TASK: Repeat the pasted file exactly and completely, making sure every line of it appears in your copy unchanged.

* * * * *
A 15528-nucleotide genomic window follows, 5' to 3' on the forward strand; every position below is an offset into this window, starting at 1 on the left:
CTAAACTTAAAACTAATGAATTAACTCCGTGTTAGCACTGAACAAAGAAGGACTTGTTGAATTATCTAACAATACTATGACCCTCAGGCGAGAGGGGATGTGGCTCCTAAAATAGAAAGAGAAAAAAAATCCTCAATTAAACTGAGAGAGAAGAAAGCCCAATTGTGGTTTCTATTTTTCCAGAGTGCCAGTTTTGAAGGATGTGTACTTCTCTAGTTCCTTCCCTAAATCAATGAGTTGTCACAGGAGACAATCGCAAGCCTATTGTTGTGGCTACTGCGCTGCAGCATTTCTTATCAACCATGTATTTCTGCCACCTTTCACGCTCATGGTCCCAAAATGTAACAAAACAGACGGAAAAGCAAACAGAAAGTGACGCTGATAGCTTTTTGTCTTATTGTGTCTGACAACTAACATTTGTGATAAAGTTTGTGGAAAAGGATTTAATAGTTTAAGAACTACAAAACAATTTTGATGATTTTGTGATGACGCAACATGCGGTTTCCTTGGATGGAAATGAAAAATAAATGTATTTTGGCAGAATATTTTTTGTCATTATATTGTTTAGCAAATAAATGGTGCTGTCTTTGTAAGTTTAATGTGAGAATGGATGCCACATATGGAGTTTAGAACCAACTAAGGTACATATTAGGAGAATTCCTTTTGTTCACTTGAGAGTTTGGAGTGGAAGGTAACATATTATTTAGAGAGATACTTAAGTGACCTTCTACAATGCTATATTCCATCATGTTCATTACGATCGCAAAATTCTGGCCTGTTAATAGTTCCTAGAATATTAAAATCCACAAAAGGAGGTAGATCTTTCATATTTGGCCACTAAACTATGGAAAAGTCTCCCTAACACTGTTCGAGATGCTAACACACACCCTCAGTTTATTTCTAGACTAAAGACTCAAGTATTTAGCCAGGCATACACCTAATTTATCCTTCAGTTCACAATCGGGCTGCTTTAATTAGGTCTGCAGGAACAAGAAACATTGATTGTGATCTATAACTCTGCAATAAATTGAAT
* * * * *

A 15528-nucleotide genomic window follows, 5' to 3' on the forward strand; every position below is an offset into this window, starting at 1 on the left:
CTAAACTTAAAACTAATGAATTAACTCCGTGTTAGCACTGAACAAAGAAGGACTTGTTGAATTATCTAACAATACTATGACCCTCAGGCGAGAGGGGATGTGGCTCCTAAAATAGAAAGAGAAAAAAAATCCTCAATTAAACTGAGAGAGAAGAAAGCCCAATTGTGGTTTCTATTTTTCCAGAGTGCCAGTTTTGAAGGATGTGTACTTCTCTAGTTCCTTCCCTAAATCAATGAGTTGTCACAGGAGACAATCGCAAGCCTATTGTTGTGGCTACTGCGCTGCAGCATTTCTTATCAACCATGTATTTCTGCCACCTTTCACGCTCATGGTCCCAAAATGTAACAAAACAGACGGAAAAGCAAACAGAAAGTGACGCTGATAGCTTTTTGTCTTATTGTGTCTGACAACTAACATTTGTGATAAAGTTTGTGGAAAAGGATTTAATAGTTTAAGAACTACAAAACAATTTTGATGATTTTGTGATGACGCAACATGCGGTTTCCTTGGATGGAAATGAAAAATAAATGTATTTTGGCAGAATATTTTTTGTCATTATATTGTTTAGCAAATAAATGGTGCTGTCTTTGTAAGTTTAATGTGAGAATGGATGCCACATATGGAGTTTAGAACCAACTAAGGTACATATTAGGAGAATTCCTTTTGTTCACTTGAGAGTTTGGAGTGGAAGGTAACATATTATTTAGAGAGATACTTAAGTGACCTTCTACAATGCTATATTCCATCATGTTCATTACGATCGCAAAATTCTGGCCTGTTAATAGTTCCTAGAATATTAAAATCCACAAAAGGAGGTAGATCTTTCATATTTGGCCACTAAACTATGGAAAAGTCTCCCTAACACTGTTCGAGATGCTAACACACACCCTCAGTTTATTTCTAGACTAAAGACTCAAGTATTTAGCCAGGCATACACCTAATTTATCCTTCAGTTCACAATCGGGCTGCTTTAATTAGGTCTGCAGGAACAAGAAACATTGATTGTGATCTATAACTCTGCAATAAATTGAAT